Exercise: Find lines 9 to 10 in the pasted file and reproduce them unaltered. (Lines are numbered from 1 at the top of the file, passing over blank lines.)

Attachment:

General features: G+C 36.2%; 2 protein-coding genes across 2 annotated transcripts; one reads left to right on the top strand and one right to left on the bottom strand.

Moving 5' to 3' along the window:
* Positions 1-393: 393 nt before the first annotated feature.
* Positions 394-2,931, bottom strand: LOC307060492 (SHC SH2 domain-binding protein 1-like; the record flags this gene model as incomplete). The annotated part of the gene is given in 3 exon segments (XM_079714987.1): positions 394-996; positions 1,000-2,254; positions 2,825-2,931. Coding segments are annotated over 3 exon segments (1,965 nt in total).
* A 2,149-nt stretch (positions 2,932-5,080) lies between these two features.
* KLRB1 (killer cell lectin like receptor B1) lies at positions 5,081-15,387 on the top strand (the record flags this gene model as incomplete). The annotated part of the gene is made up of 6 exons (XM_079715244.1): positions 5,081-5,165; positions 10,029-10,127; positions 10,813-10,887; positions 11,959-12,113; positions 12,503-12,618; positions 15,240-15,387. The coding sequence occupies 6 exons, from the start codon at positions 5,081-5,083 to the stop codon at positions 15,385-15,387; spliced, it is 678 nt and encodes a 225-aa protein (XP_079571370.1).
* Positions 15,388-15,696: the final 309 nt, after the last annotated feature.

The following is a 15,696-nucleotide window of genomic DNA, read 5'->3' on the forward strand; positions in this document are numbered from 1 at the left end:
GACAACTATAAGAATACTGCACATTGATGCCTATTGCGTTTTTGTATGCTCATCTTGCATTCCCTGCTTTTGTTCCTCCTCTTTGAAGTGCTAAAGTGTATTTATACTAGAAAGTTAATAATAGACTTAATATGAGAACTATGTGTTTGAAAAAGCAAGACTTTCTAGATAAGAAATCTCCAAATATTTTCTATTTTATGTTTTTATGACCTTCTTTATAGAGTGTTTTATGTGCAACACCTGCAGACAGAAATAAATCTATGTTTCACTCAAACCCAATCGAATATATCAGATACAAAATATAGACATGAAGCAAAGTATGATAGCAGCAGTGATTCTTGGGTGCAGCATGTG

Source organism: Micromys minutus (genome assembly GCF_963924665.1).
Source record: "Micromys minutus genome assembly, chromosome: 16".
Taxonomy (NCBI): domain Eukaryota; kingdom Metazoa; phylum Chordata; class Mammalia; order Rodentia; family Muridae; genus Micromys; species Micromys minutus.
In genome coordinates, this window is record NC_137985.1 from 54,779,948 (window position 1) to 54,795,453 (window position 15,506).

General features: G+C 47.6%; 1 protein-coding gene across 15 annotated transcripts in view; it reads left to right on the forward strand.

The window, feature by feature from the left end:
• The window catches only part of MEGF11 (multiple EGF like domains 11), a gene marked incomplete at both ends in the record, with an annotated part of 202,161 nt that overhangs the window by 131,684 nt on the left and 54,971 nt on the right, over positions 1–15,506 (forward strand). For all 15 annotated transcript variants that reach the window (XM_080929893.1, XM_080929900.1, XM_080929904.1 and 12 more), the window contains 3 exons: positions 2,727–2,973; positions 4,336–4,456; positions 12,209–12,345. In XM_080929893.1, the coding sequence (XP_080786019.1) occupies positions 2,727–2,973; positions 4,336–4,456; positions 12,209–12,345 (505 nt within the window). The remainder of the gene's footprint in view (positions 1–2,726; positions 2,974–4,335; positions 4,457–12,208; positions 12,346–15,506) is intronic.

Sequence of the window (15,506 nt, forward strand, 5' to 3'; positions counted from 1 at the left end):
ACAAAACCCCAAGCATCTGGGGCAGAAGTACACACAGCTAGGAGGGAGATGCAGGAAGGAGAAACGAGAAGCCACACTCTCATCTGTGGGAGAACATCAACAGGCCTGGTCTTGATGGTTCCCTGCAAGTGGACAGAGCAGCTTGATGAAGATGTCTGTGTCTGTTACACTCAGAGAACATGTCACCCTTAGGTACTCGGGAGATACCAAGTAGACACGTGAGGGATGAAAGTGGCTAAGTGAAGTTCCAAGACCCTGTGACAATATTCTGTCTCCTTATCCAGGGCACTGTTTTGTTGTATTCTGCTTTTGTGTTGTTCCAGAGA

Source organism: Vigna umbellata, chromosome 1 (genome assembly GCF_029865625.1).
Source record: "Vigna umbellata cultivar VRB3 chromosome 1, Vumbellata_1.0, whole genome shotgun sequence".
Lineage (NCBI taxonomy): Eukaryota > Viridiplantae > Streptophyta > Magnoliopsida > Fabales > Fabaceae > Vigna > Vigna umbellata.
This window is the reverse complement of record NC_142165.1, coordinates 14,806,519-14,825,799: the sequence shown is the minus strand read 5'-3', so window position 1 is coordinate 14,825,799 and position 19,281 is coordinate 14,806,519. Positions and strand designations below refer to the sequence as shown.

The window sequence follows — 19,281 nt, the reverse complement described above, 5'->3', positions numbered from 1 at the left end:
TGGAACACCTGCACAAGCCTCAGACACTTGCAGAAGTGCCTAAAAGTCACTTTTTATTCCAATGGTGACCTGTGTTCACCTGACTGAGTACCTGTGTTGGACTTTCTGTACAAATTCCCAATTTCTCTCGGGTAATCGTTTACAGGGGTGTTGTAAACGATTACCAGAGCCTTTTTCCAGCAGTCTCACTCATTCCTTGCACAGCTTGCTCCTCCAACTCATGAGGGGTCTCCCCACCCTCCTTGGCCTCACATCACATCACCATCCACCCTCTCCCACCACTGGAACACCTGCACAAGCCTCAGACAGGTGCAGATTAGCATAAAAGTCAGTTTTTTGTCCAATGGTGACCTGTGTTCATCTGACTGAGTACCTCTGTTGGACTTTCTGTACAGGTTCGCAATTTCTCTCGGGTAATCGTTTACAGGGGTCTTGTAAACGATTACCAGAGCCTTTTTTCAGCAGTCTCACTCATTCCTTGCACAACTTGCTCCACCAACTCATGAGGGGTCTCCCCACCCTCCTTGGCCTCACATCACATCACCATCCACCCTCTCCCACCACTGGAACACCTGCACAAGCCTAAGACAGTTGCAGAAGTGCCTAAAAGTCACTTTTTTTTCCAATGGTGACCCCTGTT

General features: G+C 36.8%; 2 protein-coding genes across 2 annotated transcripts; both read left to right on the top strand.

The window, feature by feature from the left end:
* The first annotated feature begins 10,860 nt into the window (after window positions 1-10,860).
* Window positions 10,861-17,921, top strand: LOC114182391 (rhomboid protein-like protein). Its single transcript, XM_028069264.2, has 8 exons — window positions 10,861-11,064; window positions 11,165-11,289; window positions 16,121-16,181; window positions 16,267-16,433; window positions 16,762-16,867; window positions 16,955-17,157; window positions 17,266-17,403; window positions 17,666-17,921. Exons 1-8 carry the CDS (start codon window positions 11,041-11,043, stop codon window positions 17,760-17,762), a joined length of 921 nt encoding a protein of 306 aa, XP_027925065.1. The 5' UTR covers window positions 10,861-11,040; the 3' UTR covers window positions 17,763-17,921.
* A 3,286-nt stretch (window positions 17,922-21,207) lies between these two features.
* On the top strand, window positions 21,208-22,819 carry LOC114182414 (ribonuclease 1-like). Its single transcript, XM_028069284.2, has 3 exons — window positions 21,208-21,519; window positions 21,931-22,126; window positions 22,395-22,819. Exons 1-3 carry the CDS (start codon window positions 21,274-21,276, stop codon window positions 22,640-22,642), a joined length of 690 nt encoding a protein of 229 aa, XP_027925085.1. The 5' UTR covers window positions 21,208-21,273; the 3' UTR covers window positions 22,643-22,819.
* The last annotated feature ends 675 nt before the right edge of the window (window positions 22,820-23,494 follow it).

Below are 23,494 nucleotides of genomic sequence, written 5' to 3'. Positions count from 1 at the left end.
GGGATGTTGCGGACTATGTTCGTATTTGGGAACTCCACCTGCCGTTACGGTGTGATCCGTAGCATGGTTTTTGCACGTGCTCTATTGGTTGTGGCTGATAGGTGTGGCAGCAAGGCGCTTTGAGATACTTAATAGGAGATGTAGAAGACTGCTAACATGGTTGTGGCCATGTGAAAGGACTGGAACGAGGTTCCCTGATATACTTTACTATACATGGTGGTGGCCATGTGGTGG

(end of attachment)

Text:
GACAACTATAAGAATACTGCACATTGATGCCTATTGCGTTTTTGTATGCTCATCTTGCATTCCCTGCTTTTGTTCCTCCTCTTTGAAGTGCTAAAGTGTATTTATACTAGAAAGTTAATAATAGACTTAATATGAGAACTATGTGTTTGAAAAAGCAAGACTTTCTAGATAAGAAATCTCCAAATATTTTCTATTTTATGTTTTTATGACCTTCTTTATAGAGTGTTTTATGTGCAACACCTGCAGACAGAAATAAATCTATGTTTCACTCAAACCCAATCGAATATATCAGATACAAAATATAGACATGAAGCAAAGTATGATAGCAGCAGTGATTCTTGGGTGCAGCATGTG

Source organism: Micromys minutus (genome assembly GCF_963924665.1).